Introducing "The 3R": Why Goldman Thinks Oil Is Going To $82

It may not be Goldman's historic(ally wrong) "oil to $200 super-spike" call from the spring of 2008  which has so far top-ticked the highest price of crude in history, but in the grand scheme of things, Goldman's call from this morning was not that much different when the world's central banker incubator boosted its price forecast by a third and said global crude markets have probably rebalanced.

So now that the rebalancing narrative is over, Goldman needed a new, catchy narrative, ideally packaged in a handy mnemonic, ala "BRICs." It got just that in the form of, drumroll.... "The 3Rs", or "reflation, releveraging and reconvergence" which letters supposedly "reinforce our bullish overweight commodity outlook."

And not just bullish: "the most bullish in a decade on the 3Rs"

Here is the 30,000 foot summary behind Goldman's rediscovered commodity euphoRRRia, which the bank frames as follows: "The 3R’s unlikely to repeat 2008, but will likely rhyme in 2018."

Strong demand growth against limited supply growth due to OPEC and Chinese supply curtailments created significant reflation in commodity prices last year. During 2H17, commodities were the best performing asset class, posting a solid 18% return. Given the high level of debt held by commodity producers, not only do higher commodity prices reduce the number of bad loans and free up capacity on bank balance sheets, higher commodity prices also help strengthen EM currencies and weaken the dollar via the accumulation and recycling of rising excess savings. On net, this in turn lowers EM funding costs and leads to EM releveraging. More EM leverage leads to more EM growth reconvergence, reinforcing even more synchronized global growth and, ultimately, reflation pressures - creating a feedback loop. Our global Current Activity Indicator (CAI) is tracking 5.1% annualized real GDP growth, and as of last Friday (January 26) financial conditions in the US were the best ever recorded in the history of our Financial Conditions Index.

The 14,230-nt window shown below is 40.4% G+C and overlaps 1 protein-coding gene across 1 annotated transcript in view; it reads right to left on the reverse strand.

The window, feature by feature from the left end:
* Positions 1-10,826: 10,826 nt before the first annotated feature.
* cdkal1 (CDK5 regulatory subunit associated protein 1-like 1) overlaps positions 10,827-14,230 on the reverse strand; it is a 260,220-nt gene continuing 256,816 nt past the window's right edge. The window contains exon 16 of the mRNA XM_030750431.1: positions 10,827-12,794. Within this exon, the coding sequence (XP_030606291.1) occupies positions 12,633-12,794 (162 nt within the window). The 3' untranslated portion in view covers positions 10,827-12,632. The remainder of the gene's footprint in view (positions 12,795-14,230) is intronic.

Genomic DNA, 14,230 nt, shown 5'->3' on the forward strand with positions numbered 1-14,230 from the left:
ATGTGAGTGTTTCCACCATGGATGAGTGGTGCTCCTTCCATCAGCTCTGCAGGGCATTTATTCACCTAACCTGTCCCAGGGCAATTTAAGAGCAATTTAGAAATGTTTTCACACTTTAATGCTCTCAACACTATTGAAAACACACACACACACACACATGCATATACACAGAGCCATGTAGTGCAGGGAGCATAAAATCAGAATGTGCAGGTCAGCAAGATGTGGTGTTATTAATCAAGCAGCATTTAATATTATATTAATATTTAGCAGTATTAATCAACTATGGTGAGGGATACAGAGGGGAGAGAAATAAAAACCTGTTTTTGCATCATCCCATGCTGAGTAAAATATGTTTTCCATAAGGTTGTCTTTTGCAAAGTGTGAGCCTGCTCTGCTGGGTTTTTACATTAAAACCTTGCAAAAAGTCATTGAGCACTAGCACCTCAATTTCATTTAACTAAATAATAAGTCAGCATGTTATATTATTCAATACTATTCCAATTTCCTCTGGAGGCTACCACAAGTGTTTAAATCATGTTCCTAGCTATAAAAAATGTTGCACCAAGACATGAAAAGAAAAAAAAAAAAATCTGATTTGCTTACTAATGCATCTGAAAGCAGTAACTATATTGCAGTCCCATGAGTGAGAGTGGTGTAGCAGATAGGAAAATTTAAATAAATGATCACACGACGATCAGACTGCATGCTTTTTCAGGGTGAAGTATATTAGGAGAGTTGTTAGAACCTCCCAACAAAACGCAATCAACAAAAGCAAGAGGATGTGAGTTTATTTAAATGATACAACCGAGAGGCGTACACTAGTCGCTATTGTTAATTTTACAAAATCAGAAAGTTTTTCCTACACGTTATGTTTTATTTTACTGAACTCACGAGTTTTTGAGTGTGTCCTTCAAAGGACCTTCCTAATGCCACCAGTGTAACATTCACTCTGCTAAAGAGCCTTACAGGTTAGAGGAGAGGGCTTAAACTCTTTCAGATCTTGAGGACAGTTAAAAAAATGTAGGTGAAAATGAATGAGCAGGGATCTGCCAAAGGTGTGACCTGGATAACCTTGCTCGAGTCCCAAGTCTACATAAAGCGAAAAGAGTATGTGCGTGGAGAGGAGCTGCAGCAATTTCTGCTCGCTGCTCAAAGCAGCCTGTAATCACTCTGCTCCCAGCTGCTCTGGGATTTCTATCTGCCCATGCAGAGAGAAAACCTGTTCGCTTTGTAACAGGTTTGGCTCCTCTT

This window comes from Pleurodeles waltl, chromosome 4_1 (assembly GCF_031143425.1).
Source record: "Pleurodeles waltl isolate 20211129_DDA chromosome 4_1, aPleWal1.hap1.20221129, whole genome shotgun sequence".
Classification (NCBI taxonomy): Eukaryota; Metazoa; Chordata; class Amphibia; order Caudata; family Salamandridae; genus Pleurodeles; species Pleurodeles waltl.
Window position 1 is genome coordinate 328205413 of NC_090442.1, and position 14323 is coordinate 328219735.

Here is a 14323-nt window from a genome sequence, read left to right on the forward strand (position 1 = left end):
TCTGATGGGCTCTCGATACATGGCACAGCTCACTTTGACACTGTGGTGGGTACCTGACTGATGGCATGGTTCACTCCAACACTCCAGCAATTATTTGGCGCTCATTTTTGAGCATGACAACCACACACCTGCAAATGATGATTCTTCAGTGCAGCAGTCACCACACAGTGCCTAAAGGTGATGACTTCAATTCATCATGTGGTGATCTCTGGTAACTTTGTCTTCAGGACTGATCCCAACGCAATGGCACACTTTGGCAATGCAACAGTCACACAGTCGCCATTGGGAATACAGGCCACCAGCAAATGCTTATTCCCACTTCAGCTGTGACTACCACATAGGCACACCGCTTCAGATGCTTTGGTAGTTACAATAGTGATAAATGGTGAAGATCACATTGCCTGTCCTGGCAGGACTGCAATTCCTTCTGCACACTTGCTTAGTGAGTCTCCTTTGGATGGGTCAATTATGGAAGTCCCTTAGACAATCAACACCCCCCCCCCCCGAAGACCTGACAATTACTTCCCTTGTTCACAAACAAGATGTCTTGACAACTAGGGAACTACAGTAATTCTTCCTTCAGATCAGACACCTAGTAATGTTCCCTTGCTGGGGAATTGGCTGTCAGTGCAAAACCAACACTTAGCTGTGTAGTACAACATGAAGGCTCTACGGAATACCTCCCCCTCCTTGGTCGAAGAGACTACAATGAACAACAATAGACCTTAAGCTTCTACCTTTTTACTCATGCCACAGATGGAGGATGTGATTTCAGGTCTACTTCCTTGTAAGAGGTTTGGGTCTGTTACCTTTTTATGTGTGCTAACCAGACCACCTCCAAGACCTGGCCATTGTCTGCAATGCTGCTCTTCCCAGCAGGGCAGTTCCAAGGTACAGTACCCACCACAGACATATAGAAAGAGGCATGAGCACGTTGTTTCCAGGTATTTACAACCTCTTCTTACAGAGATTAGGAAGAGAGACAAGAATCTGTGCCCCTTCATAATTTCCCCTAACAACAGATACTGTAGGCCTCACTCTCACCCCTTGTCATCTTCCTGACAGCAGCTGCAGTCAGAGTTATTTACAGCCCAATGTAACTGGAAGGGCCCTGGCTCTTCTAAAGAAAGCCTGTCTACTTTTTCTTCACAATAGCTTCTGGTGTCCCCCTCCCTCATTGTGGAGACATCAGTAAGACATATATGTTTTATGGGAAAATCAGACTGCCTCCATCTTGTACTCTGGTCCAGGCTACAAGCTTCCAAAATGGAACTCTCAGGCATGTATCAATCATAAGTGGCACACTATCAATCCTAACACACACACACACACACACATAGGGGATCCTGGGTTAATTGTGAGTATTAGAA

So based on what Goldman sees as an "increasingly supportive growth backdrop" the bank upgraded its commodity forecasts across oil, copper, iron ore and coal. The breakdown:

Given we have raised our 6-month Brent crude oil target the most, to $82.50/bbl from $62/bbl previously, we have front-loaded outperformance of the S&P GSCI and now expect returns of +15% and +10% over the next 6 and 12 months, respectively.  In addition, with low and declining inventories in key commodity markets, we expect commodity price volatility will rise from the current historically low levels.

Furthermore, Goldman is "also initiating a new 2018 top trade and recommending a long 6-month call option on the S&P GSCI excess return index struck 5% out of the money." With a cost of 2.3%, the breakeven is a 7.3% return with a 4.4 to 1 expected payout based upon our 6-month return forecast of 15%.

Translation: Goldman's prop desk is now aggressively selling commodity upside exposure to clients, which means that by definition, Goldman is turning bearish on commodities.

To be sure, it wouldn't be a catchy Goldman mnemonic if it didn't have its own "circular" chart to self-validate the U-turn in the bank's sentiment, so that's precisely what head Goldman commodity strategist Jeff Currie put together:

There are many more charts and justifications behind Goldman's mini "super-spike" call in the full note which we are confident readers can track down from their friendly, neighborhood Goldman salesman, but the best summary of what Goldman really meant, was in the following tweet:


zorba THE GREEK zorba THE GREEK Thu, 02/01/2018 - 12:42 Permalink